Tag: Desert

Desert Rains


DesertRainThis evening, God picked up the blue bowl of the desert sky and gently set it upside down, the pale orange inside glowing faintly overhead. Rain drizzled gently, steadily from the pale orange bowl high overhead.

The rain moved quietly across the desert valley floor. No great gusts of wind, bright flashes of lightening, or cracks of thunder heralded the soft rain, that gently settled the dust and soaked slowly into the hard-packed desert floor, gradually forming puddles just deep enough to dampen a walker’s sneaker-clad feet. Mind you, the wise desert dwellers deployed a compact umbrella or donned a rain-resistant poncho, and kept a weather eye out for drivers peering through windshields poorly cleared by seldom used wipers in poor repair. What a perfect evening for soaking in the scent and sound of gentle desert rains.

Cloudburst — only a paper cloud?


“Tell me, burnt earth: Is there no water? Is there only dust? Is there only the blood of bare-footed footsteps on the thorns?” “The wilderness and the wasteland shall be glad for them, And the desert shall rejoice and blossom as the rose.”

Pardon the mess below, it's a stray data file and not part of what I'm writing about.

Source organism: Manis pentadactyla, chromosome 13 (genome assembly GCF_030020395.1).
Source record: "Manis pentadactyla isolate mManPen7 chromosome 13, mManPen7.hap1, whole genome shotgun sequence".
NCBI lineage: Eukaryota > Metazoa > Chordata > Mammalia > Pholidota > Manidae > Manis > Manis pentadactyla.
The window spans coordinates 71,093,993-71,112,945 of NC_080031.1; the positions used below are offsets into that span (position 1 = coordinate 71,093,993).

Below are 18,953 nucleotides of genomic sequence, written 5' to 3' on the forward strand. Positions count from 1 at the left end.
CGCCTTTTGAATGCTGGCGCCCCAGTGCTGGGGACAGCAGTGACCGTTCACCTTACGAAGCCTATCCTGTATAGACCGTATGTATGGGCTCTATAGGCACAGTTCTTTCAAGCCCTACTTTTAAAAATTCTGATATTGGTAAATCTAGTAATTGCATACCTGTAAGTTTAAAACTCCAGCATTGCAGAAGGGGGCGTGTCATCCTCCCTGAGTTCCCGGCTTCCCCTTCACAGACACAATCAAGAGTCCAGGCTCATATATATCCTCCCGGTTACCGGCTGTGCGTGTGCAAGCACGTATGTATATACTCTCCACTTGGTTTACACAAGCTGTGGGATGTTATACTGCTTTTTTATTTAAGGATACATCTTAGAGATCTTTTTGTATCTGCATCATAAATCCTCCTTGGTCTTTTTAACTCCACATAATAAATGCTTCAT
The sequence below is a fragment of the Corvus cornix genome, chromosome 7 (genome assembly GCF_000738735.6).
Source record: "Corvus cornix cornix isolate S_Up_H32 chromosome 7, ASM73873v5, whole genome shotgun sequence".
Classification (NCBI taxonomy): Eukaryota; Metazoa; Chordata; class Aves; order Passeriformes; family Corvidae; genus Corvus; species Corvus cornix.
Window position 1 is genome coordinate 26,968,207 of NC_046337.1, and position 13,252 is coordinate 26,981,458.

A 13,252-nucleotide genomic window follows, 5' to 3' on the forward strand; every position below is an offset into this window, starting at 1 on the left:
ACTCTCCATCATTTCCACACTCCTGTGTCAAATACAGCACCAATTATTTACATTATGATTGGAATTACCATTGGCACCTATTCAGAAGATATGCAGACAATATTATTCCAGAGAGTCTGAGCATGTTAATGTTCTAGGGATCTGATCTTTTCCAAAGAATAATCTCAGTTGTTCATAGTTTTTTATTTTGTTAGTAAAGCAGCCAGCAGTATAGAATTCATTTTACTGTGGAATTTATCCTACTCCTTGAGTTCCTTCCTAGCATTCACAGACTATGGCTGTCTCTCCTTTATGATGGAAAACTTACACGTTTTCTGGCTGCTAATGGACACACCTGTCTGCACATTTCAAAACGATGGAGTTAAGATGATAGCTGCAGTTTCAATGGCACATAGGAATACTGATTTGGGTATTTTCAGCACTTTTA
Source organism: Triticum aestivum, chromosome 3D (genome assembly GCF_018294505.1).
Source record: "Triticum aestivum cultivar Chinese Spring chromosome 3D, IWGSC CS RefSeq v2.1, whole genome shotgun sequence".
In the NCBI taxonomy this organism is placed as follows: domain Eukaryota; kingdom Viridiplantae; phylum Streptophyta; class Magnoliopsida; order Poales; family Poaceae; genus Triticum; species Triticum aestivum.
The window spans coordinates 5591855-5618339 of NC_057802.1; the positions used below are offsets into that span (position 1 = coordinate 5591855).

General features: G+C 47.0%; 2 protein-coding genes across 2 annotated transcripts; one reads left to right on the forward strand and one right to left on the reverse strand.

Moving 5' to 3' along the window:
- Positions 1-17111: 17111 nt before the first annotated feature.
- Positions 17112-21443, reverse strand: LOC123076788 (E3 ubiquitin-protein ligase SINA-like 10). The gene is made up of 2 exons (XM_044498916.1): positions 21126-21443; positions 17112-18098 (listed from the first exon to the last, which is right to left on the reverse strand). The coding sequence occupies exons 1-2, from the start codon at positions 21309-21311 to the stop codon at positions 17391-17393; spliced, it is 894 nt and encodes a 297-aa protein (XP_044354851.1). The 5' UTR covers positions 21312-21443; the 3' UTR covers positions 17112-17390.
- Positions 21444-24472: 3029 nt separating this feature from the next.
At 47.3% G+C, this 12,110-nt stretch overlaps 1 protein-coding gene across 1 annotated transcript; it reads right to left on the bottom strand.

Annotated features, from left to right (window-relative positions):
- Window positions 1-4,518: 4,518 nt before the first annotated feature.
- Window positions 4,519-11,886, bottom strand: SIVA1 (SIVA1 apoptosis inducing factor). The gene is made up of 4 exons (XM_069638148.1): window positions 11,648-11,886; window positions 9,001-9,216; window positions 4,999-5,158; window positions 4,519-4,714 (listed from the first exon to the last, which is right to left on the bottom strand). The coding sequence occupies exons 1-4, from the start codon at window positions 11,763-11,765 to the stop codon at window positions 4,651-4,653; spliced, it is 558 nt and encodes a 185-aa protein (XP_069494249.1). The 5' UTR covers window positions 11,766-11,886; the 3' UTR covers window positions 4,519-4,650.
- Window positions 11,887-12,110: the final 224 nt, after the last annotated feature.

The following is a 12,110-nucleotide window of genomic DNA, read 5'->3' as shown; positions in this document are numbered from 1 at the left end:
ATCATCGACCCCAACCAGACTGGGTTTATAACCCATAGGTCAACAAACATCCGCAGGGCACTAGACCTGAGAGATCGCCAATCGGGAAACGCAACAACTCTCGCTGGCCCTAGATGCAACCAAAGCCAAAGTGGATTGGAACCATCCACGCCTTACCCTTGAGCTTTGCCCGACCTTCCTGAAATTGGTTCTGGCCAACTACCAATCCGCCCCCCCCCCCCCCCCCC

Eric Whitacre is a conductor and composer with matinee-idol good looks, personal magnetism, a slick marketing strategy, and arguably common sense, too: he recommends young composers not waste time acquiring training in academic theory beyond what they need to write music that sounds good. Whitacre is beloved in the choral world, but also, sometimes, disdained — for being overrated (he is, although overrated can still be good), for being gimmicky (also true, though his gimmicks often land), and for writing music “suffused with a sense of easy spiritual uplift… Everything [is] maximally radiant and beautiful, and beautifully sung. And that [is] the problem.”

If that’s the problem, it’s a problem many composers would like to have. Or at least it’s a problem many performing musicians wish the composers whose music they have to perform had. Our disdainer continues, “Whitacre is so sincere I suspect he would glow in the dark.”

Arizona Ranchers Prevent Another Bundy-style Standoff — Jon Gabriel


Nevada rancher Cliven Bundy was in a tense standoff with federal agents over the weekend. He wanted to keep grazing his cattle on the federal land his family has used for decades. Washington, D.C. wanted him to pay for those rights or they would seize his livestock.

After Bundy supporters flocked to the scene and a media spectacle followed, the feds backed off — at least for the time being. Much of the reporting has been contradictory, but the government claimed to be protecting the desert tortoise in the area. D.C. claims the reptile is endangered by grazing cows, while Bundy calls this nonsense.